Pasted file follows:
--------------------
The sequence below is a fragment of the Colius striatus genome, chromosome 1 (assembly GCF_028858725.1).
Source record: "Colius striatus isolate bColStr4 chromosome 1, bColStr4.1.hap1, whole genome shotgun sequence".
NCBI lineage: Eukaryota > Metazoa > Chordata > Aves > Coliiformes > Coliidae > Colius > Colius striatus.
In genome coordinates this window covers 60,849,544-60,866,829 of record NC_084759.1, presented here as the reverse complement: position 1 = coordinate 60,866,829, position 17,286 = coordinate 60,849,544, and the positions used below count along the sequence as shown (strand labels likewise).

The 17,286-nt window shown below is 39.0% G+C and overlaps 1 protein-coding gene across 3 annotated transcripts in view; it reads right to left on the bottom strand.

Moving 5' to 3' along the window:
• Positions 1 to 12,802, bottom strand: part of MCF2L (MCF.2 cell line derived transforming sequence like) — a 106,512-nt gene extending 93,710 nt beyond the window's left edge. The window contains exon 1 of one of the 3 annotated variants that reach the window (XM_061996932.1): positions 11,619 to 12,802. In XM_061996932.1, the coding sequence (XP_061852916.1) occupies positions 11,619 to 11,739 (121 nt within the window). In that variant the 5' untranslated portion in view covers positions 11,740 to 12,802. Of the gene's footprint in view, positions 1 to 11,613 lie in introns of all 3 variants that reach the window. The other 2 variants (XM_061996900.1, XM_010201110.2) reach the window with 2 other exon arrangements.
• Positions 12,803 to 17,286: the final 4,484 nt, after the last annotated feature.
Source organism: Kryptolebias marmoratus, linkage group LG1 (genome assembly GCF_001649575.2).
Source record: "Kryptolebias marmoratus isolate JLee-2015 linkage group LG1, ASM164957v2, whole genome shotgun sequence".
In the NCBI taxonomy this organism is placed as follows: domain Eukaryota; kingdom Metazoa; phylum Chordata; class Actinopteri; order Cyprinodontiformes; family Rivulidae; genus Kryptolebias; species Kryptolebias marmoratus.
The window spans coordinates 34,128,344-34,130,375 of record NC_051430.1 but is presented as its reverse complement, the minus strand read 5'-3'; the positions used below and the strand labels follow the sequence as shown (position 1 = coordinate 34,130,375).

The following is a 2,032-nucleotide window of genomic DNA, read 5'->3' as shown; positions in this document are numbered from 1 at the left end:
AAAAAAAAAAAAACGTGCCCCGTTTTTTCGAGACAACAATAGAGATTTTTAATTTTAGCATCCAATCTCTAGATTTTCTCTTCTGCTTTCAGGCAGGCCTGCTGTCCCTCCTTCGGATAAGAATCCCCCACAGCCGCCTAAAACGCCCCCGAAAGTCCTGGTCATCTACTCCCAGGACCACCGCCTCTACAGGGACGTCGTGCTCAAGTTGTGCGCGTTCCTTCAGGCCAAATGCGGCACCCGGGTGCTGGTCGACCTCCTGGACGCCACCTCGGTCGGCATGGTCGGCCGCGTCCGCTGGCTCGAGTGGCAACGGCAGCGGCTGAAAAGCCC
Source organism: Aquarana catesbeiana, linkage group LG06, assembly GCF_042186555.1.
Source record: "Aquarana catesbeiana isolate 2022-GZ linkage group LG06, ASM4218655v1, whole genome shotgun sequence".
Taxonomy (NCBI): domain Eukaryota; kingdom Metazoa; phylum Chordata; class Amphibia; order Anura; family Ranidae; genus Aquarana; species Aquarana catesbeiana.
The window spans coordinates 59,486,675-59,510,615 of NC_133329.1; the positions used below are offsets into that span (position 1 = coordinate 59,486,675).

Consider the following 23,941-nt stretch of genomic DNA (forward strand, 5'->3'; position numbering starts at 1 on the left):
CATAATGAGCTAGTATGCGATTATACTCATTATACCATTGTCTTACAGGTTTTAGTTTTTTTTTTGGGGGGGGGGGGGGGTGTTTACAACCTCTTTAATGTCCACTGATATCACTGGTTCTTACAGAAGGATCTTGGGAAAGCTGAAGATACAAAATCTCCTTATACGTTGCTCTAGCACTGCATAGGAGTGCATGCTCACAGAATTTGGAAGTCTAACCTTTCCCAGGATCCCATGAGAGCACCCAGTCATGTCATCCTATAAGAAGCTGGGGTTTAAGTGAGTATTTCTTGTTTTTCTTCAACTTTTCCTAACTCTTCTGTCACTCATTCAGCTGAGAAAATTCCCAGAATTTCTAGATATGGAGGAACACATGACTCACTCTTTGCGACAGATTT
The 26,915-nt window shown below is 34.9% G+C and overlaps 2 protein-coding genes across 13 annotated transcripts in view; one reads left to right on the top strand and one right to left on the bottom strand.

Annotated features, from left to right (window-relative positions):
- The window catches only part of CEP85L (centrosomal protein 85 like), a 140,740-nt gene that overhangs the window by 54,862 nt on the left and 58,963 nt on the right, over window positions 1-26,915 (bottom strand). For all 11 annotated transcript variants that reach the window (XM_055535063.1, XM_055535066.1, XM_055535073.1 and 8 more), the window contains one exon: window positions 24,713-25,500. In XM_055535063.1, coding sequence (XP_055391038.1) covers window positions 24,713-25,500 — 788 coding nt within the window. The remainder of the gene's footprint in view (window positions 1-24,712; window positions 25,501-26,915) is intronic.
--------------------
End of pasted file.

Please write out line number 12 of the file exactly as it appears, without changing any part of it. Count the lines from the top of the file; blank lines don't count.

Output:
The window spans coordinates 34,128,344-34,130,375 of record NC_051430.1 but is presented as its reverse complement, the minus strand read 5'-3'; the positions used below and the strand labels follow the sequence as shown (position 1 = coordinate 34,130,375).